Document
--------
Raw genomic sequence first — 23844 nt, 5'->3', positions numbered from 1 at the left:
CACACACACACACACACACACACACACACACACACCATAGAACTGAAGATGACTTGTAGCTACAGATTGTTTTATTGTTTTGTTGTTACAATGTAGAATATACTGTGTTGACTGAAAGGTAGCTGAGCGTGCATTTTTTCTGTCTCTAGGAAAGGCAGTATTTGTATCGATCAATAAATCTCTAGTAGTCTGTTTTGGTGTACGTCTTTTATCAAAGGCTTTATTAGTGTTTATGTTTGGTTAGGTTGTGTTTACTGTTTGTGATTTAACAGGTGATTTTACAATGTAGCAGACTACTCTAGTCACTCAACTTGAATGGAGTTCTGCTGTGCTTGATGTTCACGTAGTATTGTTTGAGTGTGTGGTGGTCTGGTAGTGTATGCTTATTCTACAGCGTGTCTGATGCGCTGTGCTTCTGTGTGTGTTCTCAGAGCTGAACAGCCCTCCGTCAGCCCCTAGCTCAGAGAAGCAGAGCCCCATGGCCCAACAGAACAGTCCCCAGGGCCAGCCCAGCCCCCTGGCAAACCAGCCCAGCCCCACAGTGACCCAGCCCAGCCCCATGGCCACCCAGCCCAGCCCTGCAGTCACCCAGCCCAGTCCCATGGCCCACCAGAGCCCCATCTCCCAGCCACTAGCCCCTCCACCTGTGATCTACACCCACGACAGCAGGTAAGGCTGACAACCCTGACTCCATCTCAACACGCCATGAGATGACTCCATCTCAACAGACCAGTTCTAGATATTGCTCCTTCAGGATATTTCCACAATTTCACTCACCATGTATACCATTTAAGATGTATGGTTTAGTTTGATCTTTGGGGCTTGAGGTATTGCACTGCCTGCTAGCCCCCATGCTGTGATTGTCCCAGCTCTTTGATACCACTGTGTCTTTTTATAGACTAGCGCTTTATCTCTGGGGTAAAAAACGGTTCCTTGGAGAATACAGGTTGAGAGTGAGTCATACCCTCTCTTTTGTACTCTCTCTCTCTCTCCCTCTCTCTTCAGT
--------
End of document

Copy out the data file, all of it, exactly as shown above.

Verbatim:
Raw genomic sequence first — 23844 nt, 5'->3', positions numbered from 1 at the left:
CACACACACACACACACACACACACACACACACACCATAGAACTGAAGATGACTTGTAGCTACAGATTGTTTTATTGTTTTGTTGTTACAATGTAGAATATACTGTGTTGACTGAAAGGTAGCTGAGCGTGCATTTTTTCTGTCTCTAGGAAAGGCAGTATTTGTATCGATCAATAAATCTCTAGTAGTCTGTTTTGGTGTACGTCTTTTATCAAAGGCTTTATTAGTGTTTATGTTTGGTTAGGTTGTGTTTACTGTTTGTGATTTAACAGGTGATTTTACAATGTAGCAGACTACTCTAGTCACTCAACTTGAATGGAGTTCTGCTGTGCTTGATGTTCACGTAGTATTGTTTGAGTGTGTGGTGGTCTGGTAGTGTATGCTTATTCTACAGCGTGTCTGATGCGCTGTGCTTCTGTGTGTGTTCTCAGAGCTGAACAGCCCTCCGTCAGCCCCTAGCTCAGAGAAGCAGAGCCCCATGGCCCAACAGAACAGTCCCCAGGGCCAGCCCAGCCCCCTGGCAAACCAGCCCAGCCCCACAGTGACCCAGCCCAGCCCCATGGCCACCCAGCCCAGCCCTGCAGTCACCCAGCCCAGTCCCATGGCCCACCAGAGCCCCATCTCCCAGCCACTAGCCCCTCCACCTGTGATCTACACCCACGACAGCAGGTAAGGCTGACAACCCTGACTCCATCTCAACACGCCATGAGATGACTCCATCTCAACAGACCAGTTCTAGATATTGCTCCTTCAGGATATTTCCACAATTTCACTCACCATGTATACCATTTAAGATGTATGGTTTAGTTTGATCTTTGGGGCTTGAGGTATTGCACTGCCTGCTAGCCCCCATGCTGTGATTGTCCCAGCTCTTTGATACCACTGTGTCTTTTTATAGACTAGCGCTTTATCTCTGGGGTAAAAAACGGTTCCTTGGAGAATACAGGTTGAGAGTGAGTCATACCCTCTCTTTTGTACTCTCTCTCTCTCTCCCTCTCTCTTCAGT